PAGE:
The Pacifying the South China Sea scroll, painted by an anonymous Qing painter almost two hundred years ago is considered one of the jewels of the Hong Kong Maritime Museum. And in many ways it is also one of Hong Kong’s most important tangible cultural heritage artefacts. Painted in twenty different scenes with minute detail, the scroll chronicles the story of how piracy was supressed in the early nineteenth century by the forces of the Jiaqing Emperor.
The year was 1809. The three sea trade passages of Guangdong were under the control of a ruthless band of pirates. Coastal villages were being held ransom by an overwhelming force of outlaws. The Jiaqing Emperor appointed Bailing Governor General to Pacify the South China Sea by annihilation or appeasement. Painted years after these events, this scroll depicts the events of the day and shines a light on how this awesome task was accomplished.
A Chinese scroll is a storybook. And it is the very nature of the narrative intent of the artist that makes it such a wonderful object for a museum to take complex topics like piracy, trade, appeasement, symbolism and force and place them in a time and place context for the public to appreciate.
We Are Like Vapours
One of the principal figures in the story of piracy of the early nineteenth century was Zhang Bao. The nineteenth century historian Yuan Yunglun of Shunde tells us that Bao was the son of a fisherman. He was probably adducted as a youth and indoctrinated into a pirate band. He was later handpicked to become to be the chieftain of the pirate squadrons that controlled the South China Sea passages. Prior to Bailing’s arrival, Bao was involved in a clash with the government navy. During the engagement Bao had a near death experience. Subsequently one of his men would kill Lin Kwo Lang, commander of the Humen forts in cold blood.
Yuan attributes an intriguing quote to Bao concerning this murder, “We…are like vapours dispersed by the wind; we are like the waves of the sea, roused by a whirlwind; like broken bamboo sticks on the sea, we are floating and sinking alternately, without enjoying any rest. Our success in this fierce battle will, after a short while, bring the united strength of government on our neck.”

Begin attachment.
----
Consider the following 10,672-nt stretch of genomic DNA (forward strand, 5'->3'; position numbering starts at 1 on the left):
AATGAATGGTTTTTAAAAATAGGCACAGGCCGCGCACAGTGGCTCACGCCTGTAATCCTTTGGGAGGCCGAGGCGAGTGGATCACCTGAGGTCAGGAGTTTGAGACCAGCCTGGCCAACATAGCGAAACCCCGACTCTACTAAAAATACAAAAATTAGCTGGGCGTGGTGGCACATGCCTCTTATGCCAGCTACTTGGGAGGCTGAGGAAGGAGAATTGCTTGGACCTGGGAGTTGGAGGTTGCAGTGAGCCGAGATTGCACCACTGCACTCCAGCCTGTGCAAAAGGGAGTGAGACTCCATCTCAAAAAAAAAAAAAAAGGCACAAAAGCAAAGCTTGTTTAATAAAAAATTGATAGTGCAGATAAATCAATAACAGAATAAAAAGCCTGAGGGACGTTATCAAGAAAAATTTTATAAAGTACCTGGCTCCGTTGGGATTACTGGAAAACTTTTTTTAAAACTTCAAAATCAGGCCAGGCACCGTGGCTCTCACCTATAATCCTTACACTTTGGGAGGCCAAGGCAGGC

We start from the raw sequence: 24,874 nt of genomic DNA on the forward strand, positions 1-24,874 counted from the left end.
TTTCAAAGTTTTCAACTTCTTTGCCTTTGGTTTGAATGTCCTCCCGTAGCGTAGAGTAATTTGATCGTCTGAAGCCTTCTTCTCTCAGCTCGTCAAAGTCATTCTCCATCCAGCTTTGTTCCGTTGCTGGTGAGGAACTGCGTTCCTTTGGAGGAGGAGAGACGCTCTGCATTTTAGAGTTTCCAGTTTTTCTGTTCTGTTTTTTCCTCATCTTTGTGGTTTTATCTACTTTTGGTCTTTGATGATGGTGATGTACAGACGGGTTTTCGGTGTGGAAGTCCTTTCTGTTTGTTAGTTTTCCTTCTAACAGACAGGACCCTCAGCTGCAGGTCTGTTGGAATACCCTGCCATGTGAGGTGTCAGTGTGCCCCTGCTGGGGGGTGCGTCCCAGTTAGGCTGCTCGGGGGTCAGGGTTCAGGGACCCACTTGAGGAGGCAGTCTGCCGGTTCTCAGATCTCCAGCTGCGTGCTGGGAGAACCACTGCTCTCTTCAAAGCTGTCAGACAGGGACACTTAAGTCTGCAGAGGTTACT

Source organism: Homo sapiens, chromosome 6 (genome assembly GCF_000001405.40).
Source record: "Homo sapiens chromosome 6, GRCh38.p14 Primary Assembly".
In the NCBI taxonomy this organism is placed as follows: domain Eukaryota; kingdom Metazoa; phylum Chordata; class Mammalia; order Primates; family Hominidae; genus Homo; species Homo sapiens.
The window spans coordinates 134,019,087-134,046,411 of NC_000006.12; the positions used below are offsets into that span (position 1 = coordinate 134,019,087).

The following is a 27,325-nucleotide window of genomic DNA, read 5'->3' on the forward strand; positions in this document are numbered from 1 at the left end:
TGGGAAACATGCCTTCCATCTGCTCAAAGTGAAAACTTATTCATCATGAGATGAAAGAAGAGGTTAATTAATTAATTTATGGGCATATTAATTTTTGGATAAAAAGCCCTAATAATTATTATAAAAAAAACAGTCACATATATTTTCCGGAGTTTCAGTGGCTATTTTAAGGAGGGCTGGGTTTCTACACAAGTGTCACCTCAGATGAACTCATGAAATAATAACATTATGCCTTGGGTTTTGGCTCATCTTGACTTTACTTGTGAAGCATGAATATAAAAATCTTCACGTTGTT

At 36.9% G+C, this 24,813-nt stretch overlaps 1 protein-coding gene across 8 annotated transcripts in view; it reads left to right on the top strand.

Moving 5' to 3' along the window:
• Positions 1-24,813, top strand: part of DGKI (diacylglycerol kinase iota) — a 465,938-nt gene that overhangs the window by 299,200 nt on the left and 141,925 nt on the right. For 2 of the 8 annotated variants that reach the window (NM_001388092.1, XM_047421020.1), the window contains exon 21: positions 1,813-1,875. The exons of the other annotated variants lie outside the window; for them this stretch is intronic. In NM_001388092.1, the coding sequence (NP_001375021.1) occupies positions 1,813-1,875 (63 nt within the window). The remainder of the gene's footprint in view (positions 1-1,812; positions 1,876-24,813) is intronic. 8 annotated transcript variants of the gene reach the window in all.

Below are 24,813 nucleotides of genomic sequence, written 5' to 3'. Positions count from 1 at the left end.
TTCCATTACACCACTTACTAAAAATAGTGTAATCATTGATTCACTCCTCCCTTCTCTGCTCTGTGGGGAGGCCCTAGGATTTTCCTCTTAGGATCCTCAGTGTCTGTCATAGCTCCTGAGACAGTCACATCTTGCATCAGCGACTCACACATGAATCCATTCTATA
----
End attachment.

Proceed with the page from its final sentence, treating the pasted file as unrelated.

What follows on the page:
Perhaps this was a turning point in Bao’s thinking? He foresaw the eventual destruction of the pirate bands and thus he began mentally making his escape. Bao would eventually surrender himself to Baliling and become an officer in the government navy. He would help to destroy the pirate bands that he once led. It is interesting to speculate if Bao was sorry for Lin’s murder or if he was sorry that he would be blamed.
We are like vapours is a digital presentation that is based on the original Qing scroll. It uses Bao’s concept of vapours as the main story’s catalyst. The exhibition uses a series of vapours that have been digitally superposed over the original scroll. As the vapours are dispersed they reveal each of the twenty scenes of the scroll. And within each scene select portions are brought to life with animation. The animations help to bring greater meaning to the precise details that the artist. All of the animations are based on the original artwork, no additional characters or flourishes have been added.
The vapours are a powerful symbol in the presentation. They obscure the scenes from the viewer and only gradually reveal the key scenes. The vapours are a window in which we today look back into the events of the day. Bao’s fear was his actions in life would forever doom himself to a perpetual state of unrest. Today we are still witnesses to these events and pay homage to the events that help shape the South China Sea into the vibrant trading centre it is today.
The AVIE system in which the exhibition is seen provides an immersive experience. It is a modern day system that continues the tradition of showing art in the round. Surrounded on all sides by the action, participants will follow the story as the scroll unrolls to reveal more sections. Light, sound and images are combined to make a holistic experience.
Building the Digital Exhibition
The Hong Kong Maritime Museum created this exhibition in partnership with City University of Hong Kong. City University has a worldwide reputation as a force in the museum community combining culture and 21st century technologies to create energetic exhibitions.
The Hong Kong Maritime Museum gratefully acknowledges Oak Maritime (HK) Inc., Ltd. for their support of this exhibition.